Domesticus - Erastus Wiman

Erastus Wiman


Erastus Wiman (1834-1904)

Erastus Wiman was born in Churchville, Upper Canada (present day Ontario), on 21 April 1834. In his early years, he started off as a reporter for the Globe and Mail in Toronto, and eventually moved up as a commercial editor for the paper. His interest in business allowed him to take a position at a local mercantile agency, R.G. Dun & Co., where he became the head of the Ontario branch. He was then promoted to head of the Montreal branch and then promoted again, in 1867, to a partnership in the New York branch, where he managed business within the city.

Always looking for ways to improve his status, he was interested in consolidating local telegraph lines. The Great Northern Western Telegraph Company was the result of his hard work and he became its President. He was also a director of the Western Union Telegraph Company.

Erastus took control of the Staten Island Railway Company, and came up with detailed plans for a top of the line transportation system for Staten Island. He believed that a combined ferry terminal and rail depot was the best bet to make Staten Island a transportation mecca. The “Staten Island Railway” and the “Rapid Transit Company”, amalgamated on 27 June 1883 forming the “Staten Island Rapid Transit Company”. Erastus was named its President. Three years later, Erastus’s vision became a reality. A joint ferry and rail service from the central point of St. George, Staten Island, began.

Erastus also established a Canadian Club in New York City, at 3 Washington Square, in 1885 and put great emphasis on himself as local entertainer for visitors from Canada. It was a great wish of Erastus’s to open up free trade between Canada and the US. He was a great supporter of Continentalism and was a prolific speaker on the subject. No doubt the topic was widely debated at the Canadian Club.

The year after he formed the Canadian Club, Erastus gave UPEI's Provenance copy of Domesticus: A Tale of the Imperial City by William Allen Butler, to Mary Jane Robinson, the wife of Toronto's former mayor and the fifth Lieutenant Governor of Ontario between the years 1880–1887. The book was published in 1886. The inscription inside reads:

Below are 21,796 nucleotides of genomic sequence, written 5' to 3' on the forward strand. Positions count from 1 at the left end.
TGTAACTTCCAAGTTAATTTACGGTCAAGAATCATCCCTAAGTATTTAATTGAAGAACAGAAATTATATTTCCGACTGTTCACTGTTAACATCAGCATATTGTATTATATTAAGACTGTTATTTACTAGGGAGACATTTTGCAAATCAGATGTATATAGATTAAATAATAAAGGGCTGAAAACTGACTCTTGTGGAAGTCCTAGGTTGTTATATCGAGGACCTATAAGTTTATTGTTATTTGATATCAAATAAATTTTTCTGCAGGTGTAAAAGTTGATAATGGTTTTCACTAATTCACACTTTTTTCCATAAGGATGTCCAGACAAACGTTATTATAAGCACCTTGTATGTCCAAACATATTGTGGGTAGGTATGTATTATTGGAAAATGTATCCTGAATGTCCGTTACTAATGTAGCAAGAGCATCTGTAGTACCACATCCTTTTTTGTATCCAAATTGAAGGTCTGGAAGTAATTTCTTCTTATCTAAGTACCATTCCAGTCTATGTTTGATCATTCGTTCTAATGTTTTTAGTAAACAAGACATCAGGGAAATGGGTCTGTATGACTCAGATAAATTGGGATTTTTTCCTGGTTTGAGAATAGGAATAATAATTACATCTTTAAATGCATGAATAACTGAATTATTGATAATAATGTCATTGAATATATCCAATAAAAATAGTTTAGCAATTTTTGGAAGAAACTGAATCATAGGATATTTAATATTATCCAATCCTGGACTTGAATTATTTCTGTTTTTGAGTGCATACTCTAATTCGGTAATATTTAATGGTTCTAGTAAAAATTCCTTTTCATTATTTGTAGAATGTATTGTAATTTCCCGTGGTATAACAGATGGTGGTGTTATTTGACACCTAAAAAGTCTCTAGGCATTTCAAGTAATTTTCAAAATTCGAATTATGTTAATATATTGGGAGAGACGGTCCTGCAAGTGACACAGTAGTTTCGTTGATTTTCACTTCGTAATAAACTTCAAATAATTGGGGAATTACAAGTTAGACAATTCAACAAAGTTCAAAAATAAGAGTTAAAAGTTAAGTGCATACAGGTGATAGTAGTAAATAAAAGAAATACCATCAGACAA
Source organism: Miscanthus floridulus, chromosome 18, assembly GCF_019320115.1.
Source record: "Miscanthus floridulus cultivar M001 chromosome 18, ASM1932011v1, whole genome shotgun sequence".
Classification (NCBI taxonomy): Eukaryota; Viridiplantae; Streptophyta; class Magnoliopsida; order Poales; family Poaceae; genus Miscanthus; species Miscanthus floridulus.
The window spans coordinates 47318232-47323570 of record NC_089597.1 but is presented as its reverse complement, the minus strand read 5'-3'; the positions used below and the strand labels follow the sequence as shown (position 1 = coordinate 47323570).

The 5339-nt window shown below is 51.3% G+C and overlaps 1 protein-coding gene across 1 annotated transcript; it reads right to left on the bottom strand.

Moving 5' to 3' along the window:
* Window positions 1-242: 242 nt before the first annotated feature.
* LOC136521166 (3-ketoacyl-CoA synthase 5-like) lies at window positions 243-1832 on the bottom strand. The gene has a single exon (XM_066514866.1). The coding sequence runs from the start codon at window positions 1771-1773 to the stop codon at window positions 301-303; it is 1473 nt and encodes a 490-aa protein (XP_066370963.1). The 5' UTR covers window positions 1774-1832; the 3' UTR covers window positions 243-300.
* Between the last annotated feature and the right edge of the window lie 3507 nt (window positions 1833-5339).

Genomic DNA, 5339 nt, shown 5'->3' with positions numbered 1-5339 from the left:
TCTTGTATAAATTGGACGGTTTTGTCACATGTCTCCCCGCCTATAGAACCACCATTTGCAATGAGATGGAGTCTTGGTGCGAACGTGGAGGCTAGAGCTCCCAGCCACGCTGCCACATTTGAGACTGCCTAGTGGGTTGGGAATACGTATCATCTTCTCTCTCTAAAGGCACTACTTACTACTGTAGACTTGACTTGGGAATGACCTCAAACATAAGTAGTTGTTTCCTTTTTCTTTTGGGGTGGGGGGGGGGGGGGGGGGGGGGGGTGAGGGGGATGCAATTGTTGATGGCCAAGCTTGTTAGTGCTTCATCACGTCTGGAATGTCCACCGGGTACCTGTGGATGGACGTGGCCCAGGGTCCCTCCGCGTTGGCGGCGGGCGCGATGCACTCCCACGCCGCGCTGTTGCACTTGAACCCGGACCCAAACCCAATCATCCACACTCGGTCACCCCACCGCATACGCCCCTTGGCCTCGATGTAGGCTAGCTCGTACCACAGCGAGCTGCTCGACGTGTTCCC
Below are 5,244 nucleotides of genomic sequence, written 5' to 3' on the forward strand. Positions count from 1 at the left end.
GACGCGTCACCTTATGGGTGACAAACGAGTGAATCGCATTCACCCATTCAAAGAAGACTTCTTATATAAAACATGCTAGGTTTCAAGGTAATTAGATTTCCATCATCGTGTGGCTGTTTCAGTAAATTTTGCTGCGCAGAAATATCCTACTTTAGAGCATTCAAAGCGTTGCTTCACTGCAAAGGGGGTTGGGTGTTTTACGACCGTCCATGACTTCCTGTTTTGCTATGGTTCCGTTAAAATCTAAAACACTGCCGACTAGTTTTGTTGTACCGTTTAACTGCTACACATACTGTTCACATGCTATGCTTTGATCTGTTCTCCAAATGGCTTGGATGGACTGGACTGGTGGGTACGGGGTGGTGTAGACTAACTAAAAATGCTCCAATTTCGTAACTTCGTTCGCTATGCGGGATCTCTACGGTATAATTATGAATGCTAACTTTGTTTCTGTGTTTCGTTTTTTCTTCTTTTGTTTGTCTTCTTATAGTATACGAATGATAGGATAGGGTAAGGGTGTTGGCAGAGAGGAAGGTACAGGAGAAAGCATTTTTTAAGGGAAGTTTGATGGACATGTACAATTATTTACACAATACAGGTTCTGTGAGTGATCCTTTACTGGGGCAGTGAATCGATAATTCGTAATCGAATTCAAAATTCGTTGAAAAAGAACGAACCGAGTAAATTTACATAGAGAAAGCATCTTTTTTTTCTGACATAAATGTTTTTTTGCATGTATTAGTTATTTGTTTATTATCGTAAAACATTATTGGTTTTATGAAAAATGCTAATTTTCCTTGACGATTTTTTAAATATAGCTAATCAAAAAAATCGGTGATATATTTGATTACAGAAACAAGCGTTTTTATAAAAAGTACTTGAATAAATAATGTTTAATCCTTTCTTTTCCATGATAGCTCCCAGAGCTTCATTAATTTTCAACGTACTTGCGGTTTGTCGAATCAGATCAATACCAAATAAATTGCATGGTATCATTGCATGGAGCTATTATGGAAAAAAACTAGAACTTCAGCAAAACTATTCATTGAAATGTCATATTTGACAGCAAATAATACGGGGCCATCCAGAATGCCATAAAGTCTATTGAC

Mrs. John Beverley Robinson with the respected regards of Erastus Wiman., N.Y., April 1886

Erastus promoted lacrosse in New York, as well as cricket, and baseball. He created the Staten Island Amusement Company, a three story, 5000 people, arena, which he opened on property to the east of the new ferry terminal. He developed a marina Park along the harbour which he named Erastina. Buffalo Bill and Annie Oakley performed at Erastina.

He was the king of money-making ideas but a run in with the law was to change his fortunes. Erastus was arrested for forgery in 1894. He was found guilty but the sentence was later overturned on appeal. However, many of his creditors sued him and he lost his fortune and most of his property and personal belongings.

Erastus's family, which included his wife Eleanor, maiden name Brown, and seven children: William, Minnie, Martha, Henry, Frank, Louis, and his adopted daughter Ada G. Wonham, supported him and claimed his innocence. Three years after the forgery trial, Erastus became a citizen of the United States, in 1897. He suffered a stroke in 1901 and never recovered to full health. As a result, he died poor, and in relative obscurity on 9 February 1904.


“Erastus Wiman", The Brooklyn Daily Eagle, 10 February 1904, p.4.

“Erastus Wiman, Citizen: He Completes His Naturalization After Waiting for Twenty Years". The New York Times. 1 August 1897.

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